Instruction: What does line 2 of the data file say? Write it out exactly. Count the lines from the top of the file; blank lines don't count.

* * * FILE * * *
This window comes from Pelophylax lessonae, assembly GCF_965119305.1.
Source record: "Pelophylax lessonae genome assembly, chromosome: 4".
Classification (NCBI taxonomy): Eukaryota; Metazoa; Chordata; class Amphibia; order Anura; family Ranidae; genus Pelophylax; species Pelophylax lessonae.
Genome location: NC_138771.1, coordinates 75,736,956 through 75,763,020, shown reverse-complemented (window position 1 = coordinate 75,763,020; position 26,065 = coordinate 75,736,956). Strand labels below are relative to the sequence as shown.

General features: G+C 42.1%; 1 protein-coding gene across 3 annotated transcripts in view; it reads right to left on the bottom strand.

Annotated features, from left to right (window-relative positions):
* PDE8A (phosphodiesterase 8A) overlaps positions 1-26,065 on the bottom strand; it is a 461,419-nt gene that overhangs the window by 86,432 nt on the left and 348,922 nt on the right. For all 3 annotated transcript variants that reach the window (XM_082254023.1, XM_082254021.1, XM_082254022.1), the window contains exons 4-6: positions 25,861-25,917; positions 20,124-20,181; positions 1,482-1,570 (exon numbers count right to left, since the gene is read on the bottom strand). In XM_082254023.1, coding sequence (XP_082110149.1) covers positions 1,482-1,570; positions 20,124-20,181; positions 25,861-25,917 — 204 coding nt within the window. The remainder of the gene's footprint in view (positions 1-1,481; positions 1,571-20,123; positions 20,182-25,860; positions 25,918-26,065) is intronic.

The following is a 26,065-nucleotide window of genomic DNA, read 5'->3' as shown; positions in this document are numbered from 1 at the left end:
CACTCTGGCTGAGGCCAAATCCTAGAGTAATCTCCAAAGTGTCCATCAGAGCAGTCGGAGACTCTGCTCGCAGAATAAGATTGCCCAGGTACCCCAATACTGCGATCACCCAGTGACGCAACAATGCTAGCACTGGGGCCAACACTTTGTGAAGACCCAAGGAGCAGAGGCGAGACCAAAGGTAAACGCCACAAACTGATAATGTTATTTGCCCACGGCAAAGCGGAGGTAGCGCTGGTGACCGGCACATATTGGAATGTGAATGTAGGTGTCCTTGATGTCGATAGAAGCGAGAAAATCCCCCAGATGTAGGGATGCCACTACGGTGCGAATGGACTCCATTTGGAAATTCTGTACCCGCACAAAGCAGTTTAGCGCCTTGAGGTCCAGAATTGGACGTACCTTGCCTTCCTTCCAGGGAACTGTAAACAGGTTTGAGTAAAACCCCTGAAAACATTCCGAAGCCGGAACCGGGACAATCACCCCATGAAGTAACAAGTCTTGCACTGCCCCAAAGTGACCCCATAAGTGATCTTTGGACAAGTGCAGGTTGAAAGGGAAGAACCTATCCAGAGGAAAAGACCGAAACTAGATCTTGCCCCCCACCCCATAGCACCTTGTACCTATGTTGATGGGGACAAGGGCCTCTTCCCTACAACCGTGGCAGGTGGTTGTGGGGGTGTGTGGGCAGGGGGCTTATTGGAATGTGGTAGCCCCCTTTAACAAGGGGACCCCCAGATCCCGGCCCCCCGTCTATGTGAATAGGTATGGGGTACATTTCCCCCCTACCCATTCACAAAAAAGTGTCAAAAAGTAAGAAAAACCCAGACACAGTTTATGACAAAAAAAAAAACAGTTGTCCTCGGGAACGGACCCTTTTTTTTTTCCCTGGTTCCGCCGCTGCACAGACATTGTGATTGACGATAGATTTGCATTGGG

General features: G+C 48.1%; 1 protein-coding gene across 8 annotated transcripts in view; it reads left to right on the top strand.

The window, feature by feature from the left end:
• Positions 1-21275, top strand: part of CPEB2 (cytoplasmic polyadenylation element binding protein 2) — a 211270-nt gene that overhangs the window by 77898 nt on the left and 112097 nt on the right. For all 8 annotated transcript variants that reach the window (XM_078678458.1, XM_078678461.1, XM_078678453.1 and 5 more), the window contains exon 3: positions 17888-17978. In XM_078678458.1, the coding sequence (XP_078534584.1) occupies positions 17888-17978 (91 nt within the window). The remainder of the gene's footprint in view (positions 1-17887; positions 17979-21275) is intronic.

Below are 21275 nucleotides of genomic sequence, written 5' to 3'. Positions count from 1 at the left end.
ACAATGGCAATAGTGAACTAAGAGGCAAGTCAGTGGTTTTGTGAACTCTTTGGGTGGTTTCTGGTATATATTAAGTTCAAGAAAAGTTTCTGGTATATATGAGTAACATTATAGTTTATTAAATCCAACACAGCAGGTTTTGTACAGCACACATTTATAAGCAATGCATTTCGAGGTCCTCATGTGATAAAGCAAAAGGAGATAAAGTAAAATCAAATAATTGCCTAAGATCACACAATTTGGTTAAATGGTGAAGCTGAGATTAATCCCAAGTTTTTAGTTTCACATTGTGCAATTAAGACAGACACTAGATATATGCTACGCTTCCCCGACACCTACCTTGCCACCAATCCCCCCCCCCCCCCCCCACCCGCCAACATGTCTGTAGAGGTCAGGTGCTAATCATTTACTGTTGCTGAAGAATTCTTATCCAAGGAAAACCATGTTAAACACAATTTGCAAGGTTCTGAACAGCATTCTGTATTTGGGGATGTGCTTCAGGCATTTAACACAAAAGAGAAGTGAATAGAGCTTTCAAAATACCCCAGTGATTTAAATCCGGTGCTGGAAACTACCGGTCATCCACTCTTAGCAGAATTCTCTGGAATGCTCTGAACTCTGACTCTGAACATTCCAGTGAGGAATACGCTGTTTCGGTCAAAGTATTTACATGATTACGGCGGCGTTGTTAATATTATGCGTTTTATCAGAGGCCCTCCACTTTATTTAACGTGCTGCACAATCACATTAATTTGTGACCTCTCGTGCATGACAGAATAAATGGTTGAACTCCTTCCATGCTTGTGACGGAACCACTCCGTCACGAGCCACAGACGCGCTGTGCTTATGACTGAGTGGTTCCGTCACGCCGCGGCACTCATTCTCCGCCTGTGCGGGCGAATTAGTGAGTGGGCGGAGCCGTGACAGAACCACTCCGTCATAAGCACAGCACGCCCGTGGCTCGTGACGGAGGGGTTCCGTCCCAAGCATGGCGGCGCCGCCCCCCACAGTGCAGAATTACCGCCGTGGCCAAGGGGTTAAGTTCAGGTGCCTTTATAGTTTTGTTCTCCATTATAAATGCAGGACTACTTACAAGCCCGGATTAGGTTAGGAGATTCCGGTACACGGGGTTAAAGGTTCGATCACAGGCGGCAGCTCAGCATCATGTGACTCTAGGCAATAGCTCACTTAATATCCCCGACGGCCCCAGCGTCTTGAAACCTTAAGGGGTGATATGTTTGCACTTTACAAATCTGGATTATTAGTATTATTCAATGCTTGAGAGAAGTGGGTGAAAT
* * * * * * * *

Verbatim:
Source record: "Pelophylax lessonae genome assembly, chromosome: 4".